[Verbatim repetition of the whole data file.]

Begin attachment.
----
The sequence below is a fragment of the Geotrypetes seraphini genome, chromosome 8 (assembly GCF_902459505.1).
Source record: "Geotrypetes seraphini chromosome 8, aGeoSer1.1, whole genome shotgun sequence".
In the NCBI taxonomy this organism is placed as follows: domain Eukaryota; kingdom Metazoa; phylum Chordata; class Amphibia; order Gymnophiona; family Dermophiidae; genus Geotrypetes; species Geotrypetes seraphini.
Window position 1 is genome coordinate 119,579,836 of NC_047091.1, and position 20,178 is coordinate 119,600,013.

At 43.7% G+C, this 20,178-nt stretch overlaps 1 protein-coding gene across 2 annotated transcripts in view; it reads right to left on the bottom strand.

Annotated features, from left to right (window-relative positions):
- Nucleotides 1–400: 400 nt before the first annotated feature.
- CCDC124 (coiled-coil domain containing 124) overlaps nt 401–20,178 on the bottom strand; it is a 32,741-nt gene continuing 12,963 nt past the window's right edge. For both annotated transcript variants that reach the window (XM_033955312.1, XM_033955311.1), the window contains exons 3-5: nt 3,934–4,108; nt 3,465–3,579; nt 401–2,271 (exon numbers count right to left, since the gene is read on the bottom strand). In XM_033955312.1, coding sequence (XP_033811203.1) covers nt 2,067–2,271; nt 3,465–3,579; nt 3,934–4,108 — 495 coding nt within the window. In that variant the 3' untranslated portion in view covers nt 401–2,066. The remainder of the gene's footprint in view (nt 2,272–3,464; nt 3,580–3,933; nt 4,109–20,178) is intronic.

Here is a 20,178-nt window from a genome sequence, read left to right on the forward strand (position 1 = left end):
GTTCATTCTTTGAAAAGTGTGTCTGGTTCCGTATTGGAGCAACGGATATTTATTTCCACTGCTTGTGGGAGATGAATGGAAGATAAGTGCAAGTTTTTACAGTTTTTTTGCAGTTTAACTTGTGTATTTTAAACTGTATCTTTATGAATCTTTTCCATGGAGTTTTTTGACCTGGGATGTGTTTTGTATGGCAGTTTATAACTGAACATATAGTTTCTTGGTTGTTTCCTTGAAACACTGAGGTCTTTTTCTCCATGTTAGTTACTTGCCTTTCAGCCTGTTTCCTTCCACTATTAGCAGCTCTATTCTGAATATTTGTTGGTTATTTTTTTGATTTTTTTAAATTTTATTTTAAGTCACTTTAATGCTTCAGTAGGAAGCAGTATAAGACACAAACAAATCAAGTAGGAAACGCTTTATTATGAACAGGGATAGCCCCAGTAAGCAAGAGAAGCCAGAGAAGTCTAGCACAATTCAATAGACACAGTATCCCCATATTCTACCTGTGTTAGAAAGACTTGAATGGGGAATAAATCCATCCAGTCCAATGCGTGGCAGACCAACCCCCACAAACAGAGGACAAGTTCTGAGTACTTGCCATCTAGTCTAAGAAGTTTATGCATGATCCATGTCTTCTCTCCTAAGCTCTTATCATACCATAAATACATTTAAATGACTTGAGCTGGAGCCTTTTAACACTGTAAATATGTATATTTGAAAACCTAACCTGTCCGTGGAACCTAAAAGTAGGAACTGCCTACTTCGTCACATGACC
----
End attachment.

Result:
The sequence below is a fragment of the Geotrypetes seraphini genome, chromosome 8 (assembly GCF_902459505.1).
Source record: "Geotrypetes seraphini chromosome 8, aGeoSer1.1, whole genome shotgun sequence".
In the NCBI taxonomy this organism is placed as follows: domain Eukaryota; kingdom Metazoa; phylum Chordata; class Amphibia; order Gymnophiona; family Dermophiidae; genus Geotrypetes; species Geotrypetes seraphini.
Window position 1 is genome coordinate 119,579,836 of NC_047091.1, and position 20,178 is coordinate 119,600,013.

At 43.7% G+C, this 20,178-nt stretch overlaps 1 protein-coding gene across 2 annotated transcripts in view; it reads right to left on the bottom strand.

Annotated features, from left to right (window-relative positions):
- Nucleotides 1–400: 400 nt before the first annotated feature.
- CCDC124 (coiled-coil domain containing 124) overlaps nt 401–20,178 on the bottom strand; it is a 32,741-nt gene continuing 12,963 nt past the window's right edge. For both annotated transcript variants that reach the window (XM_033955312.1, XM_033955311.1), the window contains exons 3-5: nt 3,934–4,108; nt 3,465–3,579; nt 401–2,271 (exon numbers count right to left, since the gene is read on the bottom strand). In XM_033955312.1, coding sequence (XP_033811203.1) covers nt 2,067–2,271; nt 3,465–3,579; nt 3,934–4,108 — 495 coding nt within the window. In that variant the 3' untranslated portion in view covers nt 401–2,066. The remainder of the gene's footprint in view (nt 2,272–3,464; nt 3,580–3,933; nt 4,109–20,178) is intronic.

Here is a 20,178-nt window from a genome sequence, read left to right on the forward strand (position 1 = left end):
GTTCATTCTTTGAAAAGTGTGTCTGGTTCCGTATTGGAGCAACGGATATTTATTTCCACTGCTTGTGGGAGATGAATGGAAGATAAGTGCAAGTTTTTACAGTTTTTTTGCAGTTTAACTTGTGTATTTTAAACTGTATCTTTATGAATCTTTTCCATGGAGTTTTTTGACCTGGGATGTGTTTTGTATGGCAGTTTATAACTGAACATATAGTTTCTTGGTTGTTTCCTTGAAACACTGAGGTCTTTTTCTCCATGTTAGTTACTTGCCTTTCAGCCTGTTTCCTTCCACTATTAGCAGCTCTATTCTGAATATTTGTTGGTTATTTTTTTGATTTTTTTAAATTTTATTTTAAGTCACTTTAATGCTTCAGTAGGAAGCAGTATAAGACACAAACAAATCAAGTAGGAAACGCTTTATTATGAACAGGGATAGCCCCAGTAAGCAAGAGAAGCCAGAGAAGTCTAGCACAATTCAATAGACACAGTATCCCCATATTCTACCTGTGTTAGAAAGACTTGAATGGGGAATAAATCCATCCAGTCCAATGCGTGGCAGACCAACCCCCACAAACAGAGGACAAGTTCTGAGTACTTGCCATCTAGTCTAAGAAGTTTATGCATGATCCATGTCTTCTCTCCTAAGCTCTTATCATACCATAAATACATTTAAATGACTTGAGCTGGAGCCTTTTAACACTGTAAATATGTATATTTGAAAACCTAACCTGTCCGTGGAACCTAAAAGTAGGAACTGCCTACTTCGTCACATGACC